1969-01-01

    Gamma-ray shield that can be evacuated, refilled with a clean gas, and pressurized for exclusion of airborne radioactive contaminants effectively lowers background noise. Under working conditions, repeated evacuation and filling procedures have not adversely affected the sensitivity and resolution of the crystal detector.

  2. Neutron production in terrestrial gamma ray flashes

    Microsoft Academic Search

    B. E. Carlson; N. G. Lehtinen

    2010-01-01

    Terrestrial gamma ray flashes (TGFs) are brief bursts of photons with energies up to 20 MeV typically observed in association with lightning. Such energetic photons may undergo photonuclear reactions with nontrivial cross section in the vicinity of the giant dipole resonance. Pulses of neutrons have been observed experimentally in coincidence with lightning, suggesting such reactions are observable. We present simulations

  3. First RHESSI terrestrial gamma ray flash catalog

    Microsoft Academic Search

    B. W. Grefenstette; D. M. Smith; B. J. Hazelton; L. I. Lopez

    2009-01-01

    We present a summary of data from the Reuven Ramaty High Energy Solar Spectroscopic Imager (RHESSI) terrestrial gamma ray flash (TGF) catalog. We describe the RHESSI search algorithm and discuss its limitations due to its design emphasis on cleanliness rather than completeness. This search algorithm has identified 820 TGFs between March of 2002 and February of 2008. Radiation damage to

  4. Study of gamma-ray strength functions

    SciTech Connect

    Gardner, D.G.; Gardner, M.A.; Dietrich, F.S.

    1980-08-07

    The use of gamma-ray strength function systematics to calculate neutron capture cross sections and capture gamma-ray spectra is discussed. The ratio of the average capture width, GAMMA/sub ..gamma../-bar, to the average level spacing, D/sub obs/, both at the neutron separation energy, can be derived from such systematics with much less uncertainty than from separate systematics for values of GAMMA/sub ..gamma../-bar and D/sub obs/. In particular, the E1 gamma-ray strength function is defined in terms of the giant dipole resonance (GDR). The GDR line shape is modeled with the usual Lorentzian function and also with a new energy-dependent, Breit-Wigner (EDBW) function. This latter form is further parameterized in terms of two overlapping resonances, even for nuclei where photonuclear measurements do not resolve two peaks. In the mass ranges studied, such modeling is successful for all nuclei away from the N = 50 closed neutron shell. Near the N = 50 shell, a one-peak EDBW appears to be more appropriate. Examples of calculated neutron capture excitation functions and capture gamma-ray spectra using the EDBW form are given for target nuclei in the mass-90 region and also in the Ta-Au mass region. 20 figures.

  5. Persistent Counterparts to Gamma-Ray Bursts

    Microsoft Academic Search

    J. I. Katz; T. Piran

    1997-01-01

    The recent discovery of persistent gamma-ray burst (GRB) counterparts at lower frequencies permits several important conclusions to be drawn. The spectrum of GRB 970508 is not consistent with an external shock origin for both the prompt GRB and the persistent emission, suggesting that at least the prompt radiation is produced by internal shocks. Comparisons among three GRBs with counterparts (or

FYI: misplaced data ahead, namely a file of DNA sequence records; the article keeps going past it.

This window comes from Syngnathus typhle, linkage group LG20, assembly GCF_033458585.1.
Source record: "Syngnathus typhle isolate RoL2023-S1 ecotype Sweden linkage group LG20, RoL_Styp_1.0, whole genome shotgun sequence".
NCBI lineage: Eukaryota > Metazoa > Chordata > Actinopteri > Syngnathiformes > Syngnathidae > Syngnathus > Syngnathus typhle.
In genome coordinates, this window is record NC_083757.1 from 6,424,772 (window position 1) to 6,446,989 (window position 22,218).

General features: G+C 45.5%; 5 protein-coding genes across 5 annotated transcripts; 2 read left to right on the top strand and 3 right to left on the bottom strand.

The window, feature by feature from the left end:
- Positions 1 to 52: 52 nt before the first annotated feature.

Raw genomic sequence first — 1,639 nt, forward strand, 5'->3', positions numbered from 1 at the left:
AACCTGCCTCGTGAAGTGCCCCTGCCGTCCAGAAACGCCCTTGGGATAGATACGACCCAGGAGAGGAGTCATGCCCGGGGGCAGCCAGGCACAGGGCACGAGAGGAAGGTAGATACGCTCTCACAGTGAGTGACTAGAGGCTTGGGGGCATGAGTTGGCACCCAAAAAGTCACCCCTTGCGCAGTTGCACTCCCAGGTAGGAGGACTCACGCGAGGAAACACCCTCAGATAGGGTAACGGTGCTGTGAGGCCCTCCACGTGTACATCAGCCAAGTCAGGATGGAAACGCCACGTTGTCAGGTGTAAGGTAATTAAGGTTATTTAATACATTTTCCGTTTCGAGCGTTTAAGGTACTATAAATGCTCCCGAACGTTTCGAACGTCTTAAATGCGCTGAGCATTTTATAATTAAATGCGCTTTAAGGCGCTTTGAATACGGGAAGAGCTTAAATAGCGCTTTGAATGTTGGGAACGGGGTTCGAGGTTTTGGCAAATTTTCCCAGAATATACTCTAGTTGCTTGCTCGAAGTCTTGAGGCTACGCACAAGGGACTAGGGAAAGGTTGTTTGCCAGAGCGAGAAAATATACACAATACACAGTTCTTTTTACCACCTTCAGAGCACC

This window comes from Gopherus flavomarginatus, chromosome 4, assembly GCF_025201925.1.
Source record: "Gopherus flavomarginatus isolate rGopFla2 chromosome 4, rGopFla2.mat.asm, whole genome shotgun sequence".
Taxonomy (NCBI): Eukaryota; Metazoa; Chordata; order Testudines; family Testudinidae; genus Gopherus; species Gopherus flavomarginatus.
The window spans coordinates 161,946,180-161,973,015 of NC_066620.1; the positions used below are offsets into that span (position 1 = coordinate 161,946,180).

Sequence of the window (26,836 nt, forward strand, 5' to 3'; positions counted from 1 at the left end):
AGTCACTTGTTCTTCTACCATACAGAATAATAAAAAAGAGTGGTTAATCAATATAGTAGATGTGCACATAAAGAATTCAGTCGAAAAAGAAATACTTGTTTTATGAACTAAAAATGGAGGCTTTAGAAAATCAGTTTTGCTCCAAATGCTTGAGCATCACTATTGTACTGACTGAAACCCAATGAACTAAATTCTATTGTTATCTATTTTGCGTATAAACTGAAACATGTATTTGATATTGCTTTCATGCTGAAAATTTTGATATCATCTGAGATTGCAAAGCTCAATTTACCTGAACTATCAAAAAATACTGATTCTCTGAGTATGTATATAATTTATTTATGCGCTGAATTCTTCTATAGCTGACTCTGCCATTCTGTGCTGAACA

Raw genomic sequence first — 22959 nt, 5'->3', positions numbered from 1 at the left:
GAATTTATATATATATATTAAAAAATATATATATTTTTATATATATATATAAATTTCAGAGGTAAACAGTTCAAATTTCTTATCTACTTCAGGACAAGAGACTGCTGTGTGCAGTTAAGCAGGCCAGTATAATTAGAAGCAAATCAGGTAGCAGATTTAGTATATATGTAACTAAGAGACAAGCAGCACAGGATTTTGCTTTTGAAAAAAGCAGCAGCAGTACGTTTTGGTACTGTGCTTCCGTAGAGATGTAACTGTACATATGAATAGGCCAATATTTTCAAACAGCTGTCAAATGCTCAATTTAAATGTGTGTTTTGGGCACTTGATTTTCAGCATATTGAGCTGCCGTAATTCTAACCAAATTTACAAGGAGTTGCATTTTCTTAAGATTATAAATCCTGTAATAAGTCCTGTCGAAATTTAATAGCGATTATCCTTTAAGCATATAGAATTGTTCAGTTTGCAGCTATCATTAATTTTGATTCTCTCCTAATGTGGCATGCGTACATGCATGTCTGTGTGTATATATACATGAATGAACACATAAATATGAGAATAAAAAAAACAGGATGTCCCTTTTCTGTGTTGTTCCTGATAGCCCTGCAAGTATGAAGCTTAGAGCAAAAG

6. GAMMA RAY IMAGING FOR ENVIRONMENTAL REMEDIATION

    EPA Science Inventory

    The research is a three year development program to apply high resolution gamma-ray imaging technologies to environmental remediation of radioactive hazards. High resolution, position-sensitive germanium detectors are being developed at the Naval Research Laboratory for space app...

  7. High energy gamma-ray astronomy

    Microsoft Academic Search

    H. J. Vlk

    2005-01-01

    The physics results of high energy gamma-ray astronomy are reported,\\u000aemphasizing recent achievements with ground-based detectors. This includes some\\u000aof the instrumental developments and latest projects. The fundamental\\u000acontribution of the field to the question of Cosmic Ray origin is highlighted.

  8. High Energy Gamma-Ray Astronomy

    E-print Network

    H. J. Voelk

    2004-01-19

    The physics results of high energy gamma-ray astronomy are reported, emphasizing recent achievements with ground-based detectors. This includes some of the instrumental developments and latest projects. The fundamental contribution of the field to the question of Cosmic Ray origin is highlighted.

  9. Gamma-Ray Astronomy of Cosmic Rays

    E-print Network

    Heinrich Voelk

    2002-02-22

    Many of the basic problems in the astrophysics of charged Cosmic Rays remain on principle unresolved by in situ observations in the Solar System due to the chaotic nature of the propagation of these particles in Interstellar space. This concerns the existence and the nature of localized individual particle sources as well as the transport in the Galaxy and establishes the need for astronomical observations of secondary gamma-rays. The only exception may be the highest energy particles at energies around $10^{20}$ eV which possibly reach us on straight line orbits from their production sites. Recently such gamma-ray observations, both in space and on the ground, have made great progress even though the instrumental sensitivities are still low. It is argued that two basic questions, regarding first of all the Supernova Remnant source hypothesis and secondly the contributions to the diffuse gamma-ray background, have come close to an empirical resolution. Apart from motivations deriving from extragalactic astronomy this expectation is at the root of the construction of a new generation of high-sensitivity gamma-ray instruments. As a representative example the H.E.S.S. array of atmospheric Cherenkov telescopes is described.